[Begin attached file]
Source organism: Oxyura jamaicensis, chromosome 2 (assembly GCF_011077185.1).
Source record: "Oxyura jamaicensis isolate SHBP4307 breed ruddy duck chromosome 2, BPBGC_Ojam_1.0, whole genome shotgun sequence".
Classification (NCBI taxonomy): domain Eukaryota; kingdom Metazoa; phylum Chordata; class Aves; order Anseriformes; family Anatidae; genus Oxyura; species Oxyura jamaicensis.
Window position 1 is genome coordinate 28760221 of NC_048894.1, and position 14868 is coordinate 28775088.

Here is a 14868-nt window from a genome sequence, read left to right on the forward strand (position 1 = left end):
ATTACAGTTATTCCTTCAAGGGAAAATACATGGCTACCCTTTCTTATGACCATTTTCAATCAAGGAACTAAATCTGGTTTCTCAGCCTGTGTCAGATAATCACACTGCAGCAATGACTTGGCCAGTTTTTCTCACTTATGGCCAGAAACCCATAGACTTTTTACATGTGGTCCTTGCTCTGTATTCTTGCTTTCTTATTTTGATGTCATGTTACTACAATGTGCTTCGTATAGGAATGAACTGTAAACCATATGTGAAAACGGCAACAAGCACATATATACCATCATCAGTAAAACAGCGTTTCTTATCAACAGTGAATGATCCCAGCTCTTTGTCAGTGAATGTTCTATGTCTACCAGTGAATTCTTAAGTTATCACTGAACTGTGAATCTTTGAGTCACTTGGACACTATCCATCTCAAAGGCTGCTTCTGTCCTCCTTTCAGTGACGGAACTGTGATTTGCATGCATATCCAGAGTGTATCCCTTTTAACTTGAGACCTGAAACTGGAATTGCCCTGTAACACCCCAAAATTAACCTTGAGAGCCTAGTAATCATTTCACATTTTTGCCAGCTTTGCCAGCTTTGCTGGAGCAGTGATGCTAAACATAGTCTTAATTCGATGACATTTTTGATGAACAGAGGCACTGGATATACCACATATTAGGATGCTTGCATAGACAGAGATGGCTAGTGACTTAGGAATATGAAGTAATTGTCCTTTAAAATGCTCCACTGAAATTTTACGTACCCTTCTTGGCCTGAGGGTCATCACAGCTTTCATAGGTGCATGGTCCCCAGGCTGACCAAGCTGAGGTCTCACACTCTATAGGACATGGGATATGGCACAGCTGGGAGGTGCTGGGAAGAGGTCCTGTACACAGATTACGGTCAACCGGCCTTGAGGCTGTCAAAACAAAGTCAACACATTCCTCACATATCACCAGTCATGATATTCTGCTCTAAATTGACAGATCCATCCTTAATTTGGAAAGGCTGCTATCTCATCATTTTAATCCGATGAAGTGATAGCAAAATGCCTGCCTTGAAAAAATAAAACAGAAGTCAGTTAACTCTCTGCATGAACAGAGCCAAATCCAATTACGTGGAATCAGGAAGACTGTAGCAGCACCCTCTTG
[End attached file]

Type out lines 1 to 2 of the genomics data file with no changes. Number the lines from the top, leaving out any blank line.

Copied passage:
Source organism: Oxyura jamaicensis, chromosome 2 (assembly GCF_011077185.1).
Source record: "Oxyura jamaicensis isolate SHBP4307 breed ruddy duck chromosome 2, BPBGC_Ojam_1.0, whole genome shotgun sequence".